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Gaza's Great March of Return: Coming together to end a dark era of injustice

A key organiser of Gaza's ongoing protest movement reflects on what it has achieved over the past year
A boy carries a Palestinian flag during a Great March of Return protest in May 2018 (AFP)

The Great March of Return has reached its first anniversary. On Friday, thousands of Palestinian men, women and children from all political backgrounds marched, as we have done every Friday - but one year on, we are no closer to seeing Israel lift its illegal 12-year blockade on Gaza.

This densely populated strip of land, surrounded by Israeli barriers, has long been a prison to the Palestinian people who inhabit it.

Look east and you see the fence, brimming with rifles and soldiers ready to execute any Palestinian who steps too close. Look west and you see Israeli military boats, a menacing form along the Mediterranean coast, prohibiting all entrance or exit - all this, despite Israel's claim that it withdrew from Gaza in 2005.

Awakening the behemoth

When I first called for the Great March of Return last year, I could never have anticipated the slumbering behemoth that I awoke. 

In the three months that preceded the march, Palestinians with different ideologies and political opinions were filled with motivation and hope. Civil society activists, youth groups, writers, artists, women's rights associations and journalists expressed to me their absolute support for this peaceful alternative. Even members of armed factions were able to get behind it. 

They shot medics, journalists and even the disabled in this unprecedented violation of international human rights and humanitarian law

What started as a Facebook post turned into a historic movement, giving Israel an unprecedented opportunity: It could encourage Palestinians to adopt peaceful resistance, through words and culture, rather than guns and violence. But instead, Israel turned to violence. 

On 30 March, 2018, Israeli soldiers killed peaceful demonstrators who posed no threat. Snipers sat in military towers safe from the fight, wilfully shooting and killing women and children. They shot medics, journalists and even the disabled in this unprecedented violation of international human rights and humanitarian law. 

These were avoidable deaths. They did not come as response to a physical threat posed by the Palestinian people, but from a desire to kill the very idea that these peaceful demonstrators represented. As the old adage goes, it's easier to kill a man than an idea. 

Undeniable right of return

For Israel, the Palestinian "problem" is a concept more easily sold to the international community when Palestinians are labelled as violent and armed. The reality, however, is that the Great March of Return represents the peaceful faces of the men, women, children and elderly residents of Gaza. 

The significance of the march cannot be understated. It is symbolic of the intent of the Palestinian people to peacefully continue to fight for our undeniable right of return. It sends a message that millions of refugees, spread around the globe, must return home. This is their right; it must no longer be treated as an academic exercise or a theoretical question. It is practically achievable and must be treated as such.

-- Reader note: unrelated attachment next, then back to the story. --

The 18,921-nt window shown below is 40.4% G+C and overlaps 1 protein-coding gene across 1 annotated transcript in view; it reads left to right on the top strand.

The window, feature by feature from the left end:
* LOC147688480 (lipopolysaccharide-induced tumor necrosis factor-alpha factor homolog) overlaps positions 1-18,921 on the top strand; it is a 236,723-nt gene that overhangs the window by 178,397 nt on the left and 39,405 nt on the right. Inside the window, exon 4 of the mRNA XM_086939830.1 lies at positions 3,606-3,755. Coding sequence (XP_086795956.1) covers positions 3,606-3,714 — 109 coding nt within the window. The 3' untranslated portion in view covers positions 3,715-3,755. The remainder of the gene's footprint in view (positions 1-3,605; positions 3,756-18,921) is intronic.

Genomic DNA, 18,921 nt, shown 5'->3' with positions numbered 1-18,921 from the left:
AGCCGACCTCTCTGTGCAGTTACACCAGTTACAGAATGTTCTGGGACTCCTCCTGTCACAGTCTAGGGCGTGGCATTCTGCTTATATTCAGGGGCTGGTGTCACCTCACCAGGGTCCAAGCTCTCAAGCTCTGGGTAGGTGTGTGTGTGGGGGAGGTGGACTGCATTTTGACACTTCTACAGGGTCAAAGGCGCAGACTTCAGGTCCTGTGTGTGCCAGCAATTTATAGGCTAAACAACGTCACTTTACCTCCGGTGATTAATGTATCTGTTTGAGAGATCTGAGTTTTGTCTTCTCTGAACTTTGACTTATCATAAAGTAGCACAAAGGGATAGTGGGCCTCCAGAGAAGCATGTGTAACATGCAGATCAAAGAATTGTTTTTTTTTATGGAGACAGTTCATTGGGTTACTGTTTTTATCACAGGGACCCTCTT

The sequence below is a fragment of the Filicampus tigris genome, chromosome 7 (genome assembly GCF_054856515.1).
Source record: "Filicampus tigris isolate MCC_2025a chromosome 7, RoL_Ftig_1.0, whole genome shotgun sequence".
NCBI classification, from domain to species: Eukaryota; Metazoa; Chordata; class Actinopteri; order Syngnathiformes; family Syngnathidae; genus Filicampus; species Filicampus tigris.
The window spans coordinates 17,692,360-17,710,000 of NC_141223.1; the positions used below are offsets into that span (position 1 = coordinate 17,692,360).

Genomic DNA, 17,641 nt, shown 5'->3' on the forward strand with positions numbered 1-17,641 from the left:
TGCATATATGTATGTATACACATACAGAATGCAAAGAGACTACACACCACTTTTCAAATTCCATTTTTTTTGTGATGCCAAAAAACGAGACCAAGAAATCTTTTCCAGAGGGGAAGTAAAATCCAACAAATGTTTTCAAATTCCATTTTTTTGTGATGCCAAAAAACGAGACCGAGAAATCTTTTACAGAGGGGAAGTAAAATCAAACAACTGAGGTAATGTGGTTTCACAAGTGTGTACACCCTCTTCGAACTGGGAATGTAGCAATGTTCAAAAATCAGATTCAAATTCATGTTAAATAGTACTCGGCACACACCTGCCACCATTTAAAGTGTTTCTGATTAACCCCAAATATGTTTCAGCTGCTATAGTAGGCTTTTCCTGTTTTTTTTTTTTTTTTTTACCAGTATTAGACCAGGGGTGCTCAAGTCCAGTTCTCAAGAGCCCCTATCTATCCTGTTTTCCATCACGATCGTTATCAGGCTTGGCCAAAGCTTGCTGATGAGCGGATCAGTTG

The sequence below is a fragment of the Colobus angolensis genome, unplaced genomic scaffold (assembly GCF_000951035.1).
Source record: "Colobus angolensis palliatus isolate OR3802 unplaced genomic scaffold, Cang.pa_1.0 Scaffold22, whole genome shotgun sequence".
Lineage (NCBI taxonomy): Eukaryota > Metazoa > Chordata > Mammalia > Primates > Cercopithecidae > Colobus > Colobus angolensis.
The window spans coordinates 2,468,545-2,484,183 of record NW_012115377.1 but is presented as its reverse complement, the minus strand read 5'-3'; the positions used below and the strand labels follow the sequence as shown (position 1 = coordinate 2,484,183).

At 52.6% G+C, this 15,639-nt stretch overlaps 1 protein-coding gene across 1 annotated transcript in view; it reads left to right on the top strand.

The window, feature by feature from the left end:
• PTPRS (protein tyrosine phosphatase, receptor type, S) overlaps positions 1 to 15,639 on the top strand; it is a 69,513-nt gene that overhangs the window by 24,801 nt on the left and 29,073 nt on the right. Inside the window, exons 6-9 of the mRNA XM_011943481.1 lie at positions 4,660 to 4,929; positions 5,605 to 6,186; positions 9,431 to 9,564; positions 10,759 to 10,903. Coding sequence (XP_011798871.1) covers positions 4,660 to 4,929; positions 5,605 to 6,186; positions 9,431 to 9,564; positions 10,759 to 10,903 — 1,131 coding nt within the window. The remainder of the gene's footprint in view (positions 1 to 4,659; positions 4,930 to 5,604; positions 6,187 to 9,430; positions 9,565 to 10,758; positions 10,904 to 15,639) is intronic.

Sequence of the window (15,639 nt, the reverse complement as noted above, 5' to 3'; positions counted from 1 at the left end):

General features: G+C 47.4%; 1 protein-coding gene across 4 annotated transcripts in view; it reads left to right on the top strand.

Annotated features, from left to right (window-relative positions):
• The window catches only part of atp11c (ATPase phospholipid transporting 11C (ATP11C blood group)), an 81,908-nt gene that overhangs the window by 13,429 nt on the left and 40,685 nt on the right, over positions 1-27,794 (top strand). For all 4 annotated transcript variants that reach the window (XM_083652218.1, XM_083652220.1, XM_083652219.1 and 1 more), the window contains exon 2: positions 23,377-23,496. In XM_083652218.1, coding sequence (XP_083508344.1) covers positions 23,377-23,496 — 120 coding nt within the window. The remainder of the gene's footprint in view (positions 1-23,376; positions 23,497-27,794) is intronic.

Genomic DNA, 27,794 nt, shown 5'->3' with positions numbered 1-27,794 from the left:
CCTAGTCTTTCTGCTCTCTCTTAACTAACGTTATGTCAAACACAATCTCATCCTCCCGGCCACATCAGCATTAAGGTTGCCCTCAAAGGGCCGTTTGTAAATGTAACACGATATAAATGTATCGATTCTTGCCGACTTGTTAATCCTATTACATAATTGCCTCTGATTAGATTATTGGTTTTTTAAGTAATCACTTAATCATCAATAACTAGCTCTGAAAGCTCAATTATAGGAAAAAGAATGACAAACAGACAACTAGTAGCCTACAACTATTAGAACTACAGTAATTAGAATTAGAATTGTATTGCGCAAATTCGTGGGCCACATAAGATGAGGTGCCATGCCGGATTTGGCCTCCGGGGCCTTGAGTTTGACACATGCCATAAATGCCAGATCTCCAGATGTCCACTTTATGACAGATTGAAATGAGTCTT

Palestinians demonstrate near the Gaza fence (MEE/Mohammed al-Hajjar)
Palestinians demonstrate near the Gaza fence (MEE/Mohammed al-Hajjar)

The vast majority of the land on which refugees lived before Israel expelled them in 1948 is either still empty or has a low population density. With the right political will, we would be able to end the tragedy that has engulfed millions of Palestinian refugees, and ensure a peaceful existence alongside their Jewish neighbours. 

We want a solution based on the foundations of justice, equality and freedom. This means a country where indigenous Palestinians can coexist with their Jewish neighbours according to the shared values of citizenship, equal rights and international justice - not a state "only of the Jewish people," as Prime Minister Benjamin Netanyahu contends, but one that we can share together. 

Redefining the Palestinian-Israeli relationship

What is certain is that the current situation is unsustainable. When Israel expelled the Palestinians in 1948, it hoped they would resettle in their destination countries and quickly forget their homeland. But today, 70 years after being expelled, millions of Palestinian refugees still yearn for a homeland long denied to them.

The right of return is more than a political statement: it is ingrained in the very nature of what it means to be Palestinian, rooted in Palestinian culture, literature and the minds of refugees residing in camps and foreign countries around the globe. 

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It exists in artistic works, on the names of stores and buildings, and in oral memory - and this is what the Great March of Return represents. This is a right that cannot be forgotten or questioned. 

Fear exists about the right of return, but fear comes from injustice. A solution exists, but we must redefine the Palestinian-Israeli relationship on the basis of human equality, rather than expulsion and racial discrimination. We must accept a coexistence founded on the joint principles of humanity, rather than occupation and hate. 

Let us come together to end this dark era of injustice and suffering, and put in place the basis for peace and stability, built on the recognition of the right of all peoples to freedom, equality and return.

The views expressed in this article belong to the author and do not necessarily reflect the editorial policy of Middle East Eye.

Ahmed Abu Artema
Ahmed Abu Artema is a Palestinian journalist and peace activist. Born in Rafah, in 1984, Abu Artema is a refugee from Al Ramla village. He authored the book "Organized Chaos".